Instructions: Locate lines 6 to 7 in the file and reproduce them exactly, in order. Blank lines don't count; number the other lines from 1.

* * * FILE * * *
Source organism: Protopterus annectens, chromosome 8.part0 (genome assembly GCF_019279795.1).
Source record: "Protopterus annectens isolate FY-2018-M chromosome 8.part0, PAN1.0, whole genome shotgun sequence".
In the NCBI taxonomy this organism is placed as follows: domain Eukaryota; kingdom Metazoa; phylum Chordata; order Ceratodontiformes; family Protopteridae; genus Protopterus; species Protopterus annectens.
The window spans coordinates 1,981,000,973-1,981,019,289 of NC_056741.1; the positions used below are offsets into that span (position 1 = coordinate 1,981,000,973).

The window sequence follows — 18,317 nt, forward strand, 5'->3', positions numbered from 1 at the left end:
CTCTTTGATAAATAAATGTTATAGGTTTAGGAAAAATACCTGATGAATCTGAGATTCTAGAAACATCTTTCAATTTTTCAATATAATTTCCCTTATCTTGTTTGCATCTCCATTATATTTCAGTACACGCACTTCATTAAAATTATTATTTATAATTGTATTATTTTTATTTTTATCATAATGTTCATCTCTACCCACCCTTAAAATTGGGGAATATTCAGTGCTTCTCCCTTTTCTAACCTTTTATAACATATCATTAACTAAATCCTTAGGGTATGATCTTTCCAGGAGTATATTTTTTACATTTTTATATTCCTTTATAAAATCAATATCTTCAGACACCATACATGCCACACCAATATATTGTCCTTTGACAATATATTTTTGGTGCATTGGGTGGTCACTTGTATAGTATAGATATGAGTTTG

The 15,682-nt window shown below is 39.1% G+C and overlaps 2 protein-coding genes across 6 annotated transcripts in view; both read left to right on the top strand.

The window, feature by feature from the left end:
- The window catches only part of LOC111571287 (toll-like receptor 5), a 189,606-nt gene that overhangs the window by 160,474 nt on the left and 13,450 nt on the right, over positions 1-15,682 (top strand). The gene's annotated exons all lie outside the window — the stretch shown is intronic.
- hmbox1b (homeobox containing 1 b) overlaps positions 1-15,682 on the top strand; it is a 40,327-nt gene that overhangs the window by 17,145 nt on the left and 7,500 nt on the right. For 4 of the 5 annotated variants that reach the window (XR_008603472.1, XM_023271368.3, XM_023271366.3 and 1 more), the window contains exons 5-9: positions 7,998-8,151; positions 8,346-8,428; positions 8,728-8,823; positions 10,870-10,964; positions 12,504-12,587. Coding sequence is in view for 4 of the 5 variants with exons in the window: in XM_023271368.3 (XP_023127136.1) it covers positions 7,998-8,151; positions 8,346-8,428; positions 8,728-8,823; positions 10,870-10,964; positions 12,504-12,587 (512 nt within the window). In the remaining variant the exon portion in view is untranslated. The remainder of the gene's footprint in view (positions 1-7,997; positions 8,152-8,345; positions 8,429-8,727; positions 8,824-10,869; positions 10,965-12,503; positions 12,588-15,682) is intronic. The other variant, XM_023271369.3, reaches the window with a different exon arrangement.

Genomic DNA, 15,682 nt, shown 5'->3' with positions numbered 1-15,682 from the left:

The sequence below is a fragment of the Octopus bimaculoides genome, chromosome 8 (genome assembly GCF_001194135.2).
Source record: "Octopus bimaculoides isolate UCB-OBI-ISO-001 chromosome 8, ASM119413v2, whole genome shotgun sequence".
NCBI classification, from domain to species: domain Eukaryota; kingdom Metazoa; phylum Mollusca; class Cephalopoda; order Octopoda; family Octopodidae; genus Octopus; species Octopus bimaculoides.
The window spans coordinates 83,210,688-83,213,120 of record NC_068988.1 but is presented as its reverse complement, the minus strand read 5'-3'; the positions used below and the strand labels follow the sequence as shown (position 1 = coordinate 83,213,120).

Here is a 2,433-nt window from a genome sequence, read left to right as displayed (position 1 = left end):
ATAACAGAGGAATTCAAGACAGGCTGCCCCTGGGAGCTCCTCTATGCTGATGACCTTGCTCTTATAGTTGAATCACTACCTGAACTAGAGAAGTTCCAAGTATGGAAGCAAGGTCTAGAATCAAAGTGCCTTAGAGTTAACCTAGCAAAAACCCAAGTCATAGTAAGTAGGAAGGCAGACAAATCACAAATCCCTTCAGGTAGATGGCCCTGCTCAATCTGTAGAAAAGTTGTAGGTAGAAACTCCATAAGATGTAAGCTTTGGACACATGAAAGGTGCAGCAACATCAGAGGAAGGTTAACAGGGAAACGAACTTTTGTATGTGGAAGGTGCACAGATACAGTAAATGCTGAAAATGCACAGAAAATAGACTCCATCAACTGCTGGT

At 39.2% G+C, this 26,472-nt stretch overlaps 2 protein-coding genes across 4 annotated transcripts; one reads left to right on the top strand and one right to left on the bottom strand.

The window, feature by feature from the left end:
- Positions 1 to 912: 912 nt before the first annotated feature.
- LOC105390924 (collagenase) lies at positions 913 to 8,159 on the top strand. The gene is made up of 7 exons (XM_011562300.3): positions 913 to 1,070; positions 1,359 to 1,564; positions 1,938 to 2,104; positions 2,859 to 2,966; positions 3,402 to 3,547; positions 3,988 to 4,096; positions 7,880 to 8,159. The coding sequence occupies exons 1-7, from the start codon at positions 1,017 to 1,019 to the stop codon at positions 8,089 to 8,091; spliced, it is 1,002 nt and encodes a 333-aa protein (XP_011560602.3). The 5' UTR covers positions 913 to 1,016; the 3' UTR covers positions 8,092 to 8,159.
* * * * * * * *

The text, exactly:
CTCTTTGATAAATAAATGTTATAGGTTTAGGAAAAATACCTGATGAATCTGAGATTCTAGAAACATCTTTCAATTTTTCAATATAATTTCCCTTATCTTGTTTGCATCTCCATTATATTTCAGTACACGCACTTCATTAAAATTATTATTTATAATTGTATTATTTTTATTTTTATCATAATGTTCATCTCTACCCACCCTTAAAATTGGGGAATATTCAGTGCTTCTCCCTTTTCTAACCTTTTATAACATATCATTAACTAAATCCTTAGGGTATGATCTTTCCAGGAGTATATTTTTTACATTTTTATATTCCTTTATAAAATCAATATCTTCAGACACCATACATGCCACACCAATATATTGTCCTTTGACAATATATTTTTGGTGCATTGGGTGGTCACTTGTATAGTATAGATATGAGTTTG

The 15,682-nt window shown below is 39.1% G+C and overlaps 2 protein-coding genes across 6 annotated transcripts in view; both read left to right on the top strand.